Negotiation on SuperTarget signs goes sour
By JAMES THORNER, Times Staff Writer
MEADOW POINTE -- The saga of the SuperTarget sign seems to have reached an end that will please neither the store owners nor Wesley Chapel residents.
The soon-to-open store on Bruce B. Downs Boulevard and County Line Road offered neighbors a tradeoff: Let us double the size of our wall signs and we'll take down a 40-foot-tall pylon sign.
At a Thursday meeting of the Pasco County Development Review Committee, with accusations of blackmail and bad faith in the air, Target officials left the Historic Courthouse in Dade City vowing the deal was dead.
"They're going to have to live for the next 40 years with the sign they don't want," Target spokesman Todd Pressman said of the 40-foot sign neighbors had complained was an eyesore.
SuperTarget had wanted a variance to rules that limit wall signs to 300 square feet. To get neighbors to agree to 656 square feet of wall signs, Target offered to remove the pylon sign in favor of a 15-foot-tall masonry sign.
But after hearing criticism from the Meadow Pointe neighborhood, whose entrance is across from the store, the committee agreed to a wall sign of only 460 square feet in exchange for removing the pylon sign.
Borrowing a phrase from Meadow Pointe neighbors, committee member Mike Nurrenbrock said Target appeared to be using the pylon sign to "blackmail" neighbors into letting it beef up wall signs.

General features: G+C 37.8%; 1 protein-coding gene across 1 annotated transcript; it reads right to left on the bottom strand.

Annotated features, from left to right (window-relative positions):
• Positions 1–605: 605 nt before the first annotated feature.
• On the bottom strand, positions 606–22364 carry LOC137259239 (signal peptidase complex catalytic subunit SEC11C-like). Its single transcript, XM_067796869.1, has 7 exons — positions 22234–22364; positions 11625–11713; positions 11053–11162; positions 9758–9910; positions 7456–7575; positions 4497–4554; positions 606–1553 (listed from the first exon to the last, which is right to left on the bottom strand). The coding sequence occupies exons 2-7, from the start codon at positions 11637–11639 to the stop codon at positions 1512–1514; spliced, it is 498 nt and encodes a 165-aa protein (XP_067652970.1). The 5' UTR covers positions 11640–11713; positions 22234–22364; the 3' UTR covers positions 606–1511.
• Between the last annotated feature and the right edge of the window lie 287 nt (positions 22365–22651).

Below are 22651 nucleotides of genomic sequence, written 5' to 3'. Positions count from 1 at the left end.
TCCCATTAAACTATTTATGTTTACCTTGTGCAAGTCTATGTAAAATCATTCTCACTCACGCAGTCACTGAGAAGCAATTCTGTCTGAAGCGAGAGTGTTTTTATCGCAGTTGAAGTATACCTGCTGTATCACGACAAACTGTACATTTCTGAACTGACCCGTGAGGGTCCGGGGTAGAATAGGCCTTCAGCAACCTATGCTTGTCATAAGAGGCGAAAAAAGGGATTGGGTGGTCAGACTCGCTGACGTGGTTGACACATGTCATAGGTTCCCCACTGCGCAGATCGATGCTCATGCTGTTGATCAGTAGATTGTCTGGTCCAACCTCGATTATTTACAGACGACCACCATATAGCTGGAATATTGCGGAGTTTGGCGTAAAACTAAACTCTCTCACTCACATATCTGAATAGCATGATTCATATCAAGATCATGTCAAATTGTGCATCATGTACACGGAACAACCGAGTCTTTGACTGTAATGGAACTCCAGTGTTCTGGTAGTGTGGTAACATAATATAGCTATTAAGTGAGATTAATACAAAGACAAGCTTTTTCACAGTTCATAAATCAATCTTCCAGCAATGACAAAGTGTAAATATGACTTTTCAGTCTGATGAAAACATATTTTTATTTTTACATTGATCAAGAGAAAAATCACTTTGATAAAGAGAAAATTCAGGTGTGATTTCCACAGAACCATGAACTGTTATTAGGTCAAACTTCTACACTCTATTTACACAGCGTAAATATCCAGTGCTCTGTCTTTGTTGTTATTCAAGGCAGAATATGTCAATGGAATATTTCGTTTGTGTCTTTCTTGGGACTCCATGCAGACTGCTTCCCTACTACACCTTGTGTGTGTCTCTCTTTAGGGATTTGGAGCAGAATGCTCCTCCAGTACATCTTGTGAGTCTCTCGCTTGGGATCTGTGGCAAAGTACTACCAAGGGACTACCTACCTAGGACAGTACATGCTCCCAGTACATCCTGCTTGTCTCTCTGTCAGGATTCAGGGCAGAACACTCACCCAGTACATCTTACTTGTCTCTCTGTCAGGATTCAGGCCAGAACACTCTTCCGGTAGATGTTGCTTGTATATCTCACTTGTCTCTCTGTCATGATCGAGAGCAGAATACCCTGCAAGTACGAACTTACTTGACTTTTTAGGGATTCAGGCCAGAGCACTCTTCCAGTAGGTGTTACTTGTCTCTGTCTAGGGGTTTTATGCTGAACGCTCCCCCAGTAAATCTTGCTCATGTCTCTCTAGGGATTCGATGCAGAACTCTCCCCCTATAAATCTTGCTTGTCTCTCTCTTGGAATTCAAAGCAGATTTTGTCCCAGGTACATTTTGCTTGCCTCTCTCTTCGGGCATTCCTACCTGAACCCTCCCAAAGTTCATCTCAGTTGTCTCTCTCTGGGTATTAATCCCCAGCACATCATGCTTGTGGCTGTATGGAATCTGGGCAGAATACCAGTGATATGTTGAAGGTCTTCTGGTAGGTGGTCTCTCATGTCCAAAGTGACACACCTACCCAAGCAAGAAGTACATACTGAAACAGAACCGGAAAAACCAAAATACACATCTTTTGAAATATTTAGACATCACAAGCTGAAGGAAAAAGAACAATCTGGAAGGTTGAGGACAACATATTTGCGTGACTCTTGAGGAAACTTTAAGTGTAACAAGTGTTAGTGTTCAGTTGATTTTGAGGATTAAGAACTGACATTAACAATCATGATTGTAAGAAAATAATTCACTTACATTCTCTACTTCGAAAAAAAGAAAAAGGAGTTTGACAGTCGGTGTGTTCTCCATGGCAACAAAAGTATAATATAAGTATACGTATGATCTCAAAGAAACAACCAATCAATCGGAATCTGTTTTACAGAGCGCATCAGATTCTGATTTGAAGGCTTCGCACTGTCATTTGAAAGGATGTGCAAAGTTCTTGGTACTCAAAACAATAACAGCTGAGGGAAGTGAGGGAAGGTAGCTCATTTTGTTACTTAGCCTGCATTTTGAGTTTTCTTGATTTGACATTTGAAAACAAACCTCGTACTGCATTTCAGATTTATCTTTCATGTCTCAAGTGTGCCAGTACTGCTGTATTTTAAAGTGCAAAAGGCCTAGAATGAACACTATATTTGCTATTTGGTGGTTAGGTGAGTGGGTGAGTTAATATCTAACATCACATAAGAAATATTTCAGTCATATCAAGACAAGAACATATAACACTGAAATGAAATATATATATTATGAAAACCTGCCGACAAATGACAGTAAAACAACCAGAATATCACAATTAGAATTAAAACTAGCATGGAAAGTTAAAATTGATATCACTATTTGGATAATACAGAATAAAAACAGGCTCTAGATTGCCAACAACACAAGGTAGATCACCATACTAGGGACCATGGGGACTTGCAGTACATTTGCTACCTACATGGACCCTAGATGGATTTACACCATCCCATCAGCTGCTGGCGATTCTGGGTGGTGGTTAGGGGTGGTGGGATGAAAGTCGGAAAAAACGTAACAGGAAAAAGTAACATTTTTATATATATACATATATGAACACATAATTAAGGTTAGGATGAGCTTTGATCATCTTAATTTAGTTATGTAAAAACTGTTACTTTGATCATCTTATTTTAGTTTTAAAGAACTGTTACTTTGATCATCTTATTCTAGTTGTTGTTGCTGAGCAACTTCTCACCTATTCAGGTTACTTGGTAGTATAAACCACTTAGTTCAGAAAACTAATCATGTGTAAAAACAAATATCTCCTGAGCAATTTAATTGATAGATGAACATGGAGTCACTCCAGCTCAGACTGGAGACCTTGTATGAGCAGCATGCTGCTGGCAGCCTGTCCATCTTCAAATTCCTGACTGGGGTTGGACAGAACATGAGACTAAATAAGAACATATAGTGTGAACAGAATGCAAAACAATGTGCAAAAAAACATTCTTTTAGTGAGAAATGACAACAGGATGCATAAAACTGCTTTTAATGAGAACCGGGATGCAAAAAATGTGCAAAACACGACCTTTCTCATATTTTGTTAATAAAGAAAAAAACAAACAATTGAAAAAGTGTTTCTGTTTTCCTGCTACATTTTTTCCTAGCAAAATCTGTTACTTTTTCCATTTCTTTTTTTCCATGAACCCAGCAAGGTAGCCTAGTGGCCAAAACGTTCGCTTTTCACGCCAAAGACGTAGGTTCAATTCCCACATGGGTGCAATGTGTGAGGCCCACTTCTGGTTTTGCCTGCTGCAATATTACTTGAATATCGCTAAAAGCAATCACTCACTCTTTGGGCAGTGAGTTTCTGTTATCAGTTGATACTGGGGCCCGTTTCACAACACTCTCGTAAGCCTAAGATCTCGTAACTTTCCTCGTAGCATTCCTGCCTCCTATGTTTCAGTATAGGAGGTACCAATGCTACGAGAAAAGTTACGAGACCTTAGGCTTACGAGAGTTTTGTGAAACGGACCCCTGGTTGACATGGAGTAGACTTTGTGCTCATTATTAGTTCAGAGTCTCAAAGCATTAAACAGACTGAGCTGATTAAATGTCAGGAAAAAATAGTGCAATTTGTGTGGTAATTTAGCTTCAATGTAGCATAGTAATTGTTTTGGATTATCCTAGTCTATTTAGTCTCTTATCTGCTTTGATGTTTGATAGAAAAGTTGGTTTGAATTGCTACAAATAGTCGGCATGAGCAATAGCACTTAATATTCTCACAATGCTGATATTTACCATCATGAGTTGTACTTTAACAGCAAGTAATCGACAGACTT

Nurrenbrock wondered why the store needed 656 square feet of wall signs when it requested 460 square feet during a failed variance request in November. He suggested the size of the building advertised itself.
"That building is like an 800-pound gorilla," he said.
Leaving from opposite ends of the courthouse, Meadow Pointe neighbors and Target officials had entirely different takes on the proceedings.
Neighbors have complained that SuperTarget failed the corporate citizenship test by installing landscaping and signs below the high standards adopted by businesses on the Hillsborough County side of Bruce B. Downs.
A prime example is the Wal-Mart Supercenter about a mile south of SuperTarget that makes do with a small masonry sign.
"I think that was a good compromise," Meadow Pointe resident Dennis Smith said of the committee's decision. "We can live with that."
SuperTarget can't. Pressman said the sign debate, which included two months of wheeling and dealing with neighbors, had reached "the end of the road."
In the end, the only group to ally itself with the store was the leadership at Lakes at Northwood, the community directly behind SuperTarget.
Pressman said Target has no choice but to return to erecting 300 square feet of wall signs and maintaining the pylon sign.
"It was a beautiful partnership of corporate and community interests," Pressman said ruefully before climbing into his white Mercedes for his trip back to Clearwater.
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